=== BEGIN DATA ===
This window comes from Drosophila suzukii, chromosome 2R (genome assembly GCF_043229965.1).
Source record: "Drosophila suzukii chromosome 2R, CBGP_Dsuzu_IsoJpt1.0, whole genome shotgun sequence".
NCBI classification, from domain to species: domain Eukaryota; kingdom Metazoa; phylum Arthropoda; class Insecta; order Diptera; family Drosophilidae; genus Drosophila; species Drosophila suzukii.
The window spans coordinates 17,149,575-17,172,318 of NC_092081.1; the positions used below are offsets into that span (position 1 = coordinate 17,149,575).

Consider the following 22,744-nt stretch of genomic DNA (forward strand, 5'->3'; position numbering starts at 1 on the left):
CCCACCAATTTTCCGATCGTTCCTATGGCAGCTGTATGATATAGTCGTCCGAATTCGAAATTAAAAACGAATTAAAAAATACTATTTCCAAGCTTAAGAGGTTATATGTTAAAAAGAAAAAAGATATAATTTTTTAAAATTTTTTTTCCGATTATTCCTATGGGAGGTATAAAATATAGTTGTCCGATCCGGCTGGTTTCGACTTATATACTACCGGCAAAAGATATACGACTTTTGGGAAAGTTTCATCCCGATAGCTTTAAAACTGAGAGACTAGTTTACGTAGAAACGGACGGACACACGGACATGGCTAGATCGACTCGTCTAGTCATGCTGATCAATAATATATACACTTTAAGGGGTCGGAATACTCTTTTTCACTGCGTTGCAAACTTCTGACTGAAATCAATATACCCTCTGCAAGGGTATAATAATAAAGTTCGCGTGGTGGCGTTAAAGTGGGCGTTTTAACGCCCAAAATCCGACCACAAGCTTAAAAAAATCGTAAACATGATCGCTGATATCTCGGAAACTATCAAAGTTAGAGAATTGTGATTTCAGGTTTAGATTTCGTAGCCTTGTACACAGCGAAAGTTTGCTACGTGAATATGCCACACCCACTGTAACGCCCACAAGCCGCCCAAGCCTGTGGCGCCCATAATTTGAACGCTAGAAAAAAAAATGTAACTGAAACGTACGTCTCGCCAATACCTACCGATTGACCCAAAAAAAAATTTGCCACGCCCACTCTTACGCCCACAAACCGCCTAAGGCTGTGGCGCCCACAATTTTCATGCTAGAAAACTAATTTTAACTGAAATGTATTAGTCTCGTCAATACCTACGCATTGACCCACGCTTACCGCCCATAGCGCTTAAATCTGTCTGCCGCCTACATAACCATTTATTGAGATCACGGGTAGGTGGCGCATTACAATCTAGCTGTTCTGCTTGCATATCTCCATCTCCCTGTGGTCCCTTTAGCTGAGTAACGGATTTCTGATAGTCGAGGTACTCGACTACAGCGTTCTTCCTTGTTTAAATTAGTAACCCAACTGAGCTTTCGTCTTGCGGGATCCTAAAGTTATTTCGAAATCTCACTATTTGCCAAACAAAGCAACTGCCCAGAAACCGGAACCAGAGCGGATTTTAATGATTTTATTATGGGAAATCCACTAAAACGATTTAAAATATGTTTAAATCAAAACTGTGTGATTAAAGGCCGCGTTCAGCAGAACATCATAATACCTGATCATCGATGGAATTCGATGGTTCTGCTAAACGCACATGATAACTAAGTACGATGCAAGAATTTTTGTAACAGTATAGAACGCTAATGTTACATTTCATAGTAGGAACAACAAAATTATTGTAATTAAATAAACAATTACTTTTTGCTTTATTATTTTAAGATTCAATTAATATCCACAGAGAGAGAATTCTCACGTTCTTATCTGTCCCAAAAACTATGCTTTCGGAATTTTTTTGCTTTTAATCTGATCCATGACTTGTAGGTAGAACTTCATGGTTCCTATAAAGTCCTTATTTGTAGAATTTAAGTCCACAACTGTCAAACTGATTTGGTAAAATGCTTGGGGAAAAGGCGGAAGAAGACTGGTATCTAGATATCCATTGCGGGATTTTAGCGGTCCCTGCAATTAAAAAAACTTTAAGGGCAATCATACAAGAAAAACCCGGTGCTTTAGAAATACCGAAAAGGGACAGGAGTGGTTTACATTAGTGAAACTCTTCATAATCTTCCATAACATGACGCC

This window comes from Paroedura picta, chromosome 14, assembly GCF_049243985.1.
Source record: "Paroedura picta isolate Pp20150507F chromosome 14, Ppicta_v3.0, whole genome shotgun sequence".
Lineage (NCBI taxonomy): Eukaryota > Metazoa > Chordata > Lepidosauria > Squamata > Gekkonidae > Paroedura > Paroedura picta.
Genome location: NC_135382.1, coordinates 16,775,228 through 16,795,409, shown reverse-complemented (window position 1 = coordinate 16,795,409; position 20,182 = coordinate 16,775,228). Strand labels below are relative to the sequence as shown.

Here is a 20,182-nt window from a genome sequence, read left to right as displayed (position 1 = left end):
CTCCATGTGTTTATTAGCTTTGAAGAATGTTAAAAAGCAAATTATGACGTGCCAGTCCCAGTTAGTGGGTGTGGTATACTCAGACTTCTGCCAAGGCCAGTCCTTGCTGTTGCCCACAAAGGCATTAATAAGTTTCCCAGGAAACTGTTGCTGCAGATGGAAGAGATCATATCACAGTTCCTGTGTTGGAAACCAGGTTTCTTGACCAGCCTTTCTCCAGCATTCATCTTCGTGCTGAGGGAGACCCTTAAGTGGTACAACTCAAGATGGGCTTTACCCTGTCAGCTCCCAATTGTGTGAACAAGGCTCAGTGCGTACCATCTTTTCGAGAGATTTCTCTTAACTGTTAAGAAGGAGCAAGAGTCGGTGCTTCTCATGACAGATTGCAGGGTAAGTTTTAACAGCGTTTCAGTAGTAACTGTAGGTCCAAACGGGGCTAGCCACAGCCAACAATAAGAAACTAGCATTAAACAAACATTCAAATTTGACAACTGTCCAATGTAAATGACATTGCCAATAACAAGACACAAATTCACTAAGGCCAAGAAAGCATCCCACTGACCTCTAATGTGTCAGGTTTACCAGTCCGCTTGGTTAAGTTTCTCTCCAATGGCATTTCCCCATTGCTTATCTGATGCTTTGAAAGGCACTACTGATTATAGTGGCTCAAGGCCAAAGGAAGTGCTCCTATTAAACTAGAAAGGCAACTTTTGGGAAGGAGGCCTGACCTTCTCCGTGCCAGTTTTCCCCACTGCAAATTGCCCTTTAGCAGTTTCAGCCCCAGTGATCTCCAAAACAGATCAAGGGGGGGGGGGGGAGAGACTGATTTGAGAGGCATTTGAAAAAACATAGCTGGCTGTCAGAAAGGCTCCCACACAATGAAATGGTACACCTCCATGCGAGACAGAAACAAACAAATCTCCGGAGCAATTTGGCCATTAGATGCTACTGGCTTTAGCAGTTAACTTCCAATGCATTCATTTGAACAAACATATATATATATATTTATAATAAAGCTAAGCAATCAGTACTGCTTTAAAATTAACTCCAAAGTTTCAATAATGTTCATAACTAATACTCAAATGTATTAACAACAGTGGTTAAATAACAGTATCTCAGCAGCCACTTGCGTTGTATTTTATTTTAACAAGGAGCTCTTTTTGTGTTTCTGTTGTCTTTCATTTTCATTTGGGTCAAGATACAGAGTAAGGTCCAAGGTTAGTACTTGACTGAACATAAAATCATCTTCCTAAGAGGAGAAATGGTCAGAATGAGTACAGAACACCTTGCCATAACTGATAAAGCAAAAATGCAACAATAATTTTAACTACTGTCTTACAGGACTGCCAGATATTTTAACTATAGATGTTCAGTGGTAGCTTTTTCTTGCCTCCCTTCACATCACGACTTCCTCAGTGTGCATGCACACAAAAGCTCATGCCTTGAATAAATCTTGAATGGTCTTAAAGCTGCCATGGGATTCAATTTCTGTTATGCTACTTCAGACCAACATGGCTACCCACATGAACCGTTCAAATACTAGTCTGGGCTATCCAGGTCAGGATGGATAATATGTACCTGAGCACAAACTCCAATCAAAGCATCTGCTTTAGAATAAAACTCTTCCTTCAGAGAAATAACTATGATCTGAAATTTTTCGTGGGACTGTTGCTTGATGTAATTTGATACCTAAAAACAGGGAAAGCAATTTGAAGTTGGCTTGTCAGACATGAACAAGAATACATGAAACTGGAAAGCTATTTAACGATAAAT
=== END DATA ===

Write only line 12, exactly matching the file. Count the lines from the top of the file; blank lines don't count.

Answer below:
CTCCATGTGTTTATTAGCTTTGAAGAATGTTAAAAAGCAAATTATGACGTGCCAGTCCCAGTTAGTGGGTGTGGTATACTCAGACTTCTGCCAAGGCCAGTCCTTGCTGTTGCCCACAAAGGCATTAATAAGTTTCCCAGGAAACTGTTGCTGCAGATGGAAGAGATCATATCACAGTTCCTGTGTTGGAAACCAGGTTTCTTGACCAGCCTTTCTCCAGCATTCATCTTCGTGCTGAGGGAGACCCTTAAGTGGTACAACTCAAGATGGGCTTTACCCTGTCAGCTCCCAATTGTGTGAACAAGGCTCAGTGCGTACCATCTTTTCGAGAGATTTCTCTTAACTGTTAAGAAGGAGCAAGAGTCGGTGCTTCTCATGACAGATTGCAGGGTAAGTTTTAACAGCGTTTCAGTAGTAACTGTAGGTCCAAACGGGGCTAGCCACAGCCAACAATAAGAAACTAGCATTAAACAAACATTCAAATTTGACAACTGTCCAATGTAAATGACATTGCCAATAACAAGACACAAATTCACTAAGGCCAAGAAAGCATCCCACTGACCTCTAATGTGTCAGGTTTACCAGTCCGCTTGGTTAAGTTTCTCTCCAATGGCATTTCCCCATTGCTTATCTGATGCTTTGAAAGGCACTACTGATTATAGTGGCTCAAGGCCAAAGGAAGTGCTCCTATTAAACTAGAAAGGCAACTTTTGGGAAGGAGGCCTGACCTTCTCCGTGCCAGTTTTCCCCACTGCAAATTGCCCTTTAGCAGTTTCAGCCCCAGTGATCTCCAAAACAGATCAAGGGGGGGGGGGGGAGAGACTGATTTGAGAGGCATTTGAAAAAACATAGCTGGCTGTCAGAAAGGCTCCCACACAATGAAATGGTACACCTCCATGCGAGACAGAAACAAACAAATCTCCGGAGCAATTTGGCCATTAGATGCTACTGGCTTTAGCAGTTAACTTCCAATGCATTCATTTGAACAAACATATATATATATATTTATAATAAAGCTAAGCAATCAGTACTGCTTTAAAATTAACTCCAAAGTTTCAATAATGTTCATAACTAATACTCAAATGTATTAACAACAGTGGTTAAATAACAGTATCTCAGCAGCCACTTGCGTTGTATTTTATTTTAACAAGGAGCTCTTTTTGTGTTTCTGTTGTCTTTCATTTTCATTTGGGTCAAGATACAGAGTAAGGTCCAAGGTTAGTACTTGACTGAACATAAAATCATCTTCCTAAGAGGAGAAATGGTCAGAATGAGTACAGAACACCTTGCCATAACTGATAAAGCAAAAATGCAACAATAATTTTAACTACTGTCTTACAGGACTGCCAGATATTTTAACTATAGATGTTCAGTGGTAGCTTTTTCTTGCCTCCCTTCACATCACGACTTCCTCAGTGTGCATGCACACAAAAGCTCATGCCTTGAATAAATCTTGAATGGTCTTAAAGCTGCCATGGGATTCAATTTCTGTTATGCTACTTCAGACCAACATGGCTACCCACATGAACCGTTCAAATACTAGTCTGGGCTATCCAGGTCAGGATGGATAATATGTACCTGAGCACAAACTCCAATCAAAGCATCTGCTTTAGAATAAAACTCTTCCTTCAGAGAAATAACTATGATCTGAAATTTTTCGTGGGACTGTTGCTTGATGTAATTTGATACCTAAAAACAGGGAAAGCAATTTGAAGTTGGCTTGTCAGACATGAACAAGAATACATGAAACTGGAAAGCTATTTAACGATAAAT